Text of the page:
(c) None of the proposed "tests" for evaluating partisan gerrymandering claims meets the need for a limited and precise standard that is judicially discernible and manageable. Pp. 2502 - 2507.
(1) The Common Cause District Court concluded that all but one of the districts in North Carolinas 2016 Plan violated the Equal Protection Clause by intentionally diluting the voting strength of Democrats. It applied a three-part test, examining intent, effects, and causation. The District Courts "predominant intent" prong is borrowed from the test used in racial gerrymandering cases. However, unlike race-based decisionmaking, which is "inherently suspect," Miller v. Johnson, 515 U.S. 900, 915, 115 S.Ct. 2475, 132 L.Ed.2d 762, districting for some level of partisan advantage is not unconstitutional. Determining that lines were drawn on the basis of partisanship does not indicate that districting was constitutionally impermissible. The Common Cause District Court also required the plaintiffs to show that vote dilution is "likely to persist" to such a degree that the elected representatives will feel free to ignore the concerns of the supporters of the minority party. Experience proves that accurately predicting electoral outcomes is not simple, and asking judges to predict how a particular districting map will perform in future elections risks basing constitutional holdings on unstable ground outside judicial expertise. The District Courts third prong— which gave the defendants an opportunity to show that discriminatory effects were due to a "legitimate redistricting objective"— just restates the question asked at the "predominant intent" prong. P. 2502.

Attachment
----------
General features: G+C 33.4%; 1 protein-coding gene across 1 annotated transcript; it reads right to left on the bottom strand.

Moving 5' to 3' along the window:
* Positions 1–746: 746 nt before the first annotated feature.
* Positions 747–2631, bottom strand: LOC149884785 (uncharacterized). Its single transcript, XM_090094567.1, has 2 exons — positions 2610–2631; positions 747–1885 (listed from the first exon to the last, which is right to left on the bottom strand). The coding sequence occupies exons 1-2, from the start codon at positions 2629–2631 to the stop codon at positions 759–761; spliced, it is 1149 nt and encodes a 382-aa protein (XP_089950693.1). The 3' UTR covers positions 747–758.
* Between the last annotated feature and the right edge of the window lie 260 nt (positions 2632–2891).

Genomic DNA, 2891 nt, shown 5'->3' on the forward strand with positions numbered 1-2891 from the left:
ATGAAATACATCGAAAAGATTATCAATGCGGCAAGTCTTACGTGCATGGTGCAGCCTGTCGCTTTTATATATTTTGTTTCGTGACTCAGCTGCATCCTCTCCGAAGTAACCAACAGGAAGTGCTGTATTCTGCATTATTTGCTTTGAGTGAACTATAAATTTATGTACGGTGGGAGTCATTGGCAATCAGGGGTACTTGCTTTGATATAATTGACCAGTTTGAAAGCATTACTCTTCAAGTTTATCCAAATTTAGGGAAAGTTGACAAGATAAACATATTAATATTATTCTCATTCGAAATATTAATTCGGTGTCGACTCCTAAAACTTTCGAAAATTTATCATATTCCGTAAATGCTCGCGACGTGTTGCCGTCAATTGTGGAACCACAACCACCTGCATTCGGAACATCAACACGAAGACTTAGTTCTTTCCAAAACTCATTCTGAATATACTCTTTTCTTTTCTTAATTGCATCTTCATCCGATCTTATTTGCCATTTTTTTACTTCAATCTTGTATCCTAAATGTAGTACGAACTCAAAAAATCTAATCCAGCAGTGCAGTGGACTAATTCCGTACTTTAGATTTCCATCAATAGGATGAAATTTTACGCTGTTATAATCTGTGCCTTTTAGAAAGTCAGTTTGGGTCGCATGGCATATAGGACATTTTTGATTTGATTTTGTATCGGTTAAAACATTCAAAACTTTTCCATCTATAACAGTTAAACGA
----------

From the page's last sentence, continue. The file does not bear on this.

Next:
(2) The District Courts also found partisan gerrymandering claims justiciable under the First Amendment, coalescing around a basic three-part test: proof of intent to burden individuals based on their voting history or party affiliation, an actual burden on political speech or associational rights, and a causal link between the invidious intent and actual...